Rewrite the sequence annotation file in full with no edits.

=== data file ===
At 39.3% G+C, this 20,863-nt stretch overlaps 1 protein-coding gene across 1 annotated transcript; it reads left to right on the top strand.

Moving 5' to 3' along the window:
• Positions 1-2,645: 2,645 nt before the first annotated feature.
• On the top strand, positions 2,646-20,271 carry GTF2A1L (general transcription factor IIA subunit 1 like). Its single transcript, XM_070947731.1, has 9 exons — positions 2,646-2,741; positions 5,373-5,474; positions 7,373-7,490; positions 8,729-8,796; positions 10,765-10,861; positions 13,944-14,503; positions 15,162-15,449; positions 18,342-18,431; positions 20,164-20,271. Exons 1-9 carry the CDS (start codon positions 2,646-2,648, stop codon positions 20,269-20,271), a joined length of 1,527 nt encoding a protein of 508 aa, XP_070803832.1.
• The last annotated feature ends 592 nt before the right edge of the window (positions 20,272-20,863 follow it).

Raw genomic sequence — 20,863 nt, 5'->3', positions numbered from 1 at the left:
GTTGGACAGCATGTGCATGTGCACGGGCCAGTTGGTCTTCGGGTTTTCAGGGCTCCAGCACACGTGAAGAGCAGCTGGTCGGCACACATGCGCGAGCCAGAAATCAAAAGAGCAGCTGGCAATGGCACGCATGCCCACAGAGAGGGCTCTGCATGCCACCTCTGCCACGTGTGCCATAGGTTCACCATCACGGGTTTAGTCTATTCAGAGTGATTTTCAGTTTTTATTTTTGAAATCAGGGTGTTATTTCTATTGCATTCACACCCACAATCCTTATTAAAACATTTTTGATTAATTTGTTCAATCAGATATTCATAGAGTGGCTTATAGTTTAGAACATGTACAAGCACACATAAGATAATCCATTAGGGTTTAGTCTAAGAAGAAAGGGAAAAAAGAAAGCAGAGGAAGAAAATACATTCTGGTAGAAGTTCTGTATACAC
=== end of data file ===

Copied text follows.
At 39.3% G+C, this 20,863-nt stretch overlaps 1 protein-coding gene across 1 annotated transcript; it reads left to right on the top strand.

Moving 5' to 3' along the window:
• Positions 1-2,645: 2,645 nt before the first annotated feature.
• On the top strand, positions 2,646-20,271 carry GTF2A1L (general transcription factor IIA subunit 1 like). Its single transcript, XM_070947731.1, has 9 exons — positions 2,646-2,741; positions 5,373-5,474; positions 7,373-7,490; positions 8,729-8,796; positions 10,765-10,861; positions 13,944-14,503; positions 15,162-15,449; positions 18,342-18,431; positions 20,164-20,271. Exons 1-9 carry the CDS (start codon positions 2,646-2,648, stop codon positions 20,269-20,271), a joined length of 1,527 nt encoding a protein of 508 aa, XP_070803832.1.
• The last annotated feature ends 592 nt before the right edge of the window (positions 20,272-20,863 follow it).

Raw genomic sequence — 20,863 nt, 5'->3', positions numbered from 1 at the left:
GTTGGACAGCATGTGCATGTGCACGGGCCAGTTGGTCTTCGGGTTTTCAGGGCTCCAGCACACGTGAAGAGCAGCTGGTCGGCACACATGCGCGAGCCAGAAATCAAAAGAGCAGCTGGCAATGGCACGCATGCCCACAGAGAGGGCTCTGCATGCCACCTCTGCCACGTGTGCCATAGGTTCACCATCACGGGTTTAGTCTATTCAGAGTGATTTTCAGTTTTTATTTTTGAAATCAGGGTGTTATTTCTATTGCATTCACACCCACAATCCTTATTAAAACATTTTTGATTAATTTGTTCAATCAGATATTCATAGAGTGGCTTATAGTTTAGAACATGTACAAGCACACATAAGATAATCCATTAGGGTTTAGTCTAAGAAGAAAGGGAAAAAAGAAAGCAGAGGAAGAAAATACATTCTGGTAGAAGTTCTGTATACAC